Toilet seats: Are husbands passive-aggressive or just lazy?
I’ve heard wives complain about it for years. Stand-up comics wax philosophical about it. Florists sell bouquets to apologize for it. Divorce attorneys buy new Porsches with proceeds from it.
But while animals may evolve and climates may change, one fact on the material plane of existence will hold true until the end of time: The vast majority of husbands will never, ever put the toilet seat down.
Eventually, most wives must ask themselves that age-old question often posed by the late Ann Landers: “Am I better off with him or without him?” If a tidy toilet is important, a wife in this category might as well summon a shyster and sign up for an online dating site to hedge her bets, because while times-they-are-a-changin’, men who leave the toilet seat up are not.
A few adjustments are in order, especially for women who sometimes need to relieve themselves in the wee hours. A nightlight near the potty is helpful, but the luckier ones among us have husbands who can install dimmer switches. This way, you can bring up a soft glow – just enough to illuminate the gaping maw that would otherwise wreak havoc with your unsuspecting behind. And house slippers or thick socks are a must, because statistically, husbands who won’t lower toilet seats don’t have the best aim.
I gave up years ago trying to get my husband to lower the toilet seat, although I’m such a slob it never mattered much to me, anyway. And given my own slovenly proclivities, I have very low expectations for other people. It’s just that a toilet seat in the “down” position seems logical. Do the math: While women need the seat in the “down” position 100 percent of the time, men also need it down for half of their business, so why not let majority rule? This is especially relevant when husbands prefer to do the stand-up portion of their routine off the back porch, regardless of the temperature outside.
My apathy about the toilet seat has never prevented me from engaging in that time-worn wifely pastime of nagging. I don’t verbalize my complaints; I merely slam down the seat so no matter where in the house my husband is located, he will hear the noise. Occasionally, he has yelled, “You’re gonna break that thing!” I know that instead of facing that possibility with dread, he looks forward to it with zeal. A broken toilet seat would mean a new one is needed, and that would require a trip to Lowe’s or Tahlequah Lumber, where all those attractive tools are on display.
Nevertheless, as someone with a psychology minor, I have concluded my husband is passive-aggressive. When you repeatedly have to admonish an individual either to do or not to do something, and the person continues to act in a manner opposite of what you’ve proposed, that person is either stupid or passive-aggressive. My husband is not stupid, so he must be deliberately leaving the seat up to spite me.
The same husbands who refuse to adorn the porcelain god with its plastic necklace have quirks that invite the game of tit-for-tat. I’m of the school of thought that teaches the toilet paper should unroll from under the tube, rather than over the top. The other day, for the first time in my life, I loaded the holder so the paper would dispense over the front of the roll. It wasn’t long before I heard a muffled complaint, or at least an expression of puzzlement.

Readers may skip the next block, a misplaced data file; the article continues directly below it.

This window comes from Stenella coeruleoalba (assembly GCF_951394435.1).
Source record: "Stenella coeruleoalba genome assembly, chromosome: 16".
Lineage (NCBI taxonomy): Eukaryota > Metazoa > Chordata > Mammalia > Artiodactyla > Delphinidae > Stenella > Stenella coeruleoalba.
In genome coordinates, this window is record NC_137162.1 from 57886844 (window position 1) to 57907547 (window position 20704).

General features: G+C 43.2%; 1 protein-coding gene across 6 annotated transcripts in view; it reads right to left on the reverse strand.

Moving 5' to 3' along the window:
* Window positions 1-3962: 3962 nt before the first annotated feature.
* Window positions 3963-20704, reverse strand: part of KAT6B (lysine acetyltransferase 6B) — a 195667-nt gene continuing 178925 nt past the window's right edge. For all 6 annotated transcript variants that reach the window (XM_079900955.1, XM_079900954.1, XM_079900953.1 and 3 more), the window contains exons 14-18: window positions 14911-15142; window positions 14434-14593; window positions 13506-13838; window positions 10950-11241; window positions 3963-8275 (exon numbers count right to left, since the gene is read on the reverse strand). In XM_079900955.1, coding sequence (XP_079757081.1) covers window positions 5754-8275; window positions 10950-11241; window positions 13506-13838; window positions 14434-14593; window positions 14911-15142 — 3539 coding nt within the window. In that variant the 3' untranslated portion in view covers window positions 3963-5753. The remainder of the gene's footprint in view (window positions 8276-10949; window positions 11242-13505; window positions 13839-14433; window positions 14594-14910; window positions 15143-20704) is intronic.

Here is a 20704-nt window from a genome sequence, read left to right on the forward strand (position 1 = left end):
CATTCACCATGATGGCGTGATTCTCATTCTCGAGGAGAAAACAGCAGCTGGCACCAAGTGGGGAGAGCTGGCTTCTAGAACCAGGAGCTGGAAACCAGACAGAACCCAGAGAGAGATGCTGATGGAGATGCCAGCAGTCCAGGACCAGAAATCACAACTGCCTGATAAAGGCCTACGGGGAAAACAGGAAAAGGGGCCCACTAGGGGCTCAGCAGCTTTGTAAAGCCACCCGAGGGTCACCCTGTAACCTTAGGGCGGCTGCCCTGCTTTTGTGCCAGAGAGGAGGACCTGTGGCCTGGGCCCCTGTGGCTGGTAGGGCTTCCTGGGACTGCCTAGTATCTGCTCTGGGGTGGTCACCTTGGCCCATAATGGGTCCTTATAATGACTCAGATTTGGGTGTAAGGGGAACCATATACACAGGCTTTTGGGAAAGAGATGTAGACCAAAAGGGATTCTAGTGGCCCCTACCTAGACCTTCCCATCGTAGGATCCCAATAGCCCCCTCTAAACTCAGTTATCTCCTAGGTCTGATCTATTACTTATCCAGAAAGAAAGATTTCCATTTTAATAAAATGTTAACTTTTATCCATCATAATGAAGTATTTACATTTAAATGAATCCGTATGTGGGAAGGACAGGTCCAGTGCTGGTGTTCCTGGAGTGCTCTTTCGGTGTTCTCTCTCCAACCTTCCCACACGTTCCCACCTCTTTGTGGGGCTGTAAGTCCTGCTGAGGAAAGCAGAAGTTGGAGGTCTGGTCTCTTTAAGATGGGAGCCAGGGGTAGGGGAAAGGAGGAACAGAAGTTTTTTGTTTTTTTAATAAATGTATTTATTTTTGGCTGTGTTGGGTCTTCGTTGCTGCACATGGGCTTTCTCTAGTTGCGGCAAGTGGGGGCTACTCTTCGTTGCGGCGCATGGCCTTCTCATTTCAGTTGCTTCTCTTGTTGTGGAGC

I also believe the person who exhausts the roll should replace it (though sometimes I fall short in this duty). From what I can gather from participating in various wives’ panels, most men would rather wait to replenish the roll until the next time they’re perched on the throne, at which time they’ll yell for their wives to fetch the TP. Afterward, the “kings” will then place the rolls on sinks or toilet tanks, rather than put them on the holders.
Husbands have other bad bathroom habits, most of which I can’t mention for fear of raising an unnecessary stink – pun intended. They shave, but leave their discarded whiskers in the sink. They kick over the open bottle of shampoo in the shower stall and leave a slick mess that could cause the wife to slip, fall and break a hip. They complain if the wife drops a paper towel or cotton ball into the toilet, especially if a septic tank is involved.
In the living room, they leave walnut and pecan hulls on the couch. On the floor, in plain view of any visitors, they discard their dirty socks and underwear, sometimes right next to a hairball coughed up by the cat. They set up tripping hazards in the form of strewn-about tools. Any comments on these issues are summarily tuned out.
For such men, the kitchen isn’t exempt. A few months ago, my husband chose a new faucet as his gadget of the moment. He said, “I put in a faucet for you with a spray mode.” Notice the assignment of ownership, although I never asked for the replacement. I don’t use the sprayer, but my husband does, so every time he turns on the sink, he flips the spray button and leaves it on. This means when I come along later and turn on the faucet, I get sprayed in the face, or on the blouse I’ve just put on for work. I’ve begged him to turn the faucet back on normal flow when he’s finished, but he will no more do this than he will do right by the commode. It’s my duty to “check it,” he says – although the button is at the back of the nozzle and can’t be seen, but must rather be felt.
Slamming down the toilet seat might not work, but I’m thinking the next time we’re in the kitchen together, I’m going to aim the faucet at my husband’s face, turn on the water, and – oops! – let the chips fall where they may. Either he’ll learn a lesson, or I’ll be looking for a lawyer. Any of you shysters who see this are welcome to private-message me some rates on Facebook.
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